Colloidal particles with heterogeneous surfaces offer rich possibilities for controlled self-assembly. We have developed a method for preparing micrometer-sized polystyrene spheres with circular flat spots of controlled radius and location. The flats are created by settling the particles onto a flat glass substrate and then raising the temperature above the glass-transition temperature of the polymer for a controlled time (t). The polymer particle spreads on the glass such that the radius of the flat grows with time. We present a scaling theory for the hydrodynamics of the flattening process, finding that the radius of the flat grows as t1/3. The model is in good agreement with our experimental observations of the flat radius versus spreading time as well as with previous studies in the literature for sintering polymer spheres.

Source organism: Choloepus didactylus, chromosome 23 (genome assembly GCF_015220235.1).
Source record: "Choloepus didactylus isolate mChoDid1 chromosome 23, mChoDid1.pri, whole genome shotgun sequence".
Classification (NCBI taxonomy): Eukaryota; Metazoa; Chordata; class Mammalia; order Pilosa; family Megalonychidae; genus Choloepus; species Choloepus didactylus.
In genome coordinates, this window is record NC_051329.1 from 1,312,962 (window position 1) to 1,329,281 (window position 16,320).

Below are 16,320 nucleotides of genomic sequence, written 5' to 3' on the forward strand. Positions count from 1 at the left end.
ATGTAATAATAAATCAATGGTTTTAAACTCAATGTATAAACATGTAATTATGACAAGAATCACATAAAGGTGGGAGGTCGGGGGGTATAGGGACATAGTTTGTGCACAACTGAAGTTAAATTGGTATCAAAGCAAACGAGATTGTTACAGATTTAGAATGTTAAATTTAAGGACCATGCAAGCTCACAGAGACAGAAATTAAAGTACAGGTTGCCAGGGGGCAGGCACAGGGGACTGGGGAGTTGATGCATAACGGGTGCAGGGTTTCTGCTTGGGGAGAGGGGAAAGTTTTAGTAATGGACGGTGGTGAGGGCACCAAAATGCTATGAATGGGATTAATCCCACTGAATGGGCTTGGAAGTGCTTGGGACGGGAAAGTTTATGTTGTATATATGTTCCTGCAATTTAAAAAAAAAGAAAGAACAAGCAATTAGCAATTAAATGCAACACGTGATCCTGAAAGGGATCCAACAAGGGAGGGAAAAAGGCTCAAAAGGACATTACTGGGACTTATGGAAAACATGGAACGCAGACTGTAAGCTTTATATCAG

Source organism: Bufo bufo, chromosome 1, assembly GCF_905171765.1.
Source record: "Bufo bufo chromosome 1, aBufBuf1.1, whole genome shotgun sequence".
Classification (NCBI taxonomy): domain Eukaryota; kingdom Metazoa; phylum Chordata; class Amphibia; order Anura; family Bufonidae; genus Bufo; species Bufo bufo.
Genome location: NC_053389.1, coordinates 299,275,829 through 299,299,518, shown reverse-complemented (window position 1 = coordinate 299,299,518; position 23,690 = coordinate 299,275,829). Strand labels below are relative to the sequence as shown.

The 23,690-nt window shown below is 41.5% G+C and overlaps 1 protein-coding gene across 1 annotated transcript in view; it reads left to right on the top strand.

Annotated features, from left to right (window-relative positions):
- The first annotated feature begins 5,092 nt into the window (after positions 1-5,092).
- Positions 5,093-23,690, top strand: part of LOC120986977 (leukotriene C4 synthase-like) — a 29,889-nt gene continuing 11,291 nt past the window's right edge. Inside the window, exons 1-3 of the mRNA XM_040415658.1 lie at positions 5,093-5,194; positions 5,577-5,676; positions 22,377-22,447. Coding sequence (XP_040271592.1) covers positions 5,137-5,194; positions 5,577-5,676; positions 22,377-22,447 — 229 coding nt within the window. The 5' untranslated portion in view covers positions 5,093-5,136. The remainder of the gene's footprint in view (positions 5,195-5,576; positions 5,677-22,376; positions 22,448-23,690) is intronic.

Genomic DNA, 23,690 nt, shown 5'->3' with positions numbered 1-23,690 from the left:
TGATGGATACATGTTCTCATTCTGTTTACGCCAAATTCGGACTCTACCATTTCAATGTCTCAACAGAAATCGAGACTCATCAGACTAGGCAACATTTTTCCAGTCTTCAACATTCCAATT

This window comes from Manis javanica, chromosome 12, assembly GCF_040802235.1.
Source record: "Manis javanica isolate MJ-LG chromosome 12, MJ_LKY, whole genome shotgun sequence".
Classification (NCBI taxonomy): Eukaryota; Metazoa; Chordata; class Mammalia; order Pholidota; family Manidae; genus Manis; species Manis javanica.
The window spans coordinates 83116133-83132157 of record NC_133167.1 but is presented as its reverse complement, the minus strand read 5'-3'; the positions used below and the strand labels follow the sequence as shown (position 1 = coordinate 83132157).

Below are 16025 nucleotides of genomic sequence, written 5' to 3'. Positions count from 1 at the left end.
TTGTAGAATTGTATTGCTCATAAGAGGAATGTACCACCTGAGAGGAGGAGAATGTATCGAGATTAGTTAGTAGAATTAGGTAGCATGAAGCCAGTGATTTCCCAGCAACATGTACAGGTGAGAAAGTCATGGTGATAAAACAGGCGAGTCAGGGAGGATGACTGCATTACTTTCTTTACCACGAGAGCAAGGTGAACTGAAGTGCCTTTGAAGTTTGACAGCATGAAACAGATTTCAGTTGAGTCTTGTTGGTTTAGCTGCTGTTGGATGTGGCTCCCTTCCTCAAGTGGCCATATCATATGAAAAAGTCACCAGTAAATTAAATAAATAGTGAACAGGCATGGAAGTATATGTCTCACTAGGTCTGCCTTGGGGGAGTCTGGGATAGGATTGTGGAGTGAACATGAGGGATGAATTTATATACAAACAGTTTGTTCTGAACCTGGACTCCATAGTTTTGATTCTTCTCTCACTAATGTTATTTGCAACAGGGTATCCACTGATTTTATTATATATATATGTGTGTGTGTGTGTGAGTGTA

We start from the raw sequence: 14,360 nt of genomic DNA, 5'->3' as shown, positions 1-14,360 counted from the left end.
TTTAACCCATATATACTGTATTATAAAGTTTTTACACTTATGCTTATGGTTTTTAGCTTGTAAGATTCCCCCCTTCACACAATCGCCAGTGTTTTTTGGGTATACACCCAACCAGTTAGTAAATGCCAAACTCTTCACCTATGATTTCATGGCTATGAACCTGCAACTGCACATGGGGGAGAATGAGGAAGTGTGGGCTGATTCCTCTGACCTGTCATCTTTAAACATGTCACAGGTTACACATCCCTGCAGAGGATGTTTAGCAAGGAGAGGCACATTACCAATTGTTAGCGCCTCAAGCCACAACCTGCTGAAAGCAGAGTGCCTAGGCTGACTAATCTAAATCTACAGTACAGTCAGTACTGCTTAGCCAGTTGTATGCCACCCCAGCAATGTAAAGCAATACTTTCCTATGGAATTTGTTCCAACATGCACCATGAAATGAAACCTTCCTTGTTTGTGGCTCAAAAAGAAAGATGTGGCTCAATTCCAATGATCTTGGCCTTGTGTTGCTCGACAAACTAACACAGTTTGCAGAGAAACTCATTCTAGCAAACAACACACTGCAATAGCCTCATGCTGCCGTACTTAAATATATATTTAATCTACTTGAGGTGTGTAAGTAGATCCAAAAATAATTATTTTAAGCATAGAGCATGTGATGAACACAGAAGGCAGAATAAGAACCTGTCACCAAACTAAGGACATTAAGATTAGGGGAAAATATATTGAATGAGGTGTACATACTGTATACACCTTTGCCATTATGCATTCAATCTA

All Science Journal Classification (ASJC) codes
- Materials Science(all)
- Condensed Matter Physics
- Surfaces and Interfaces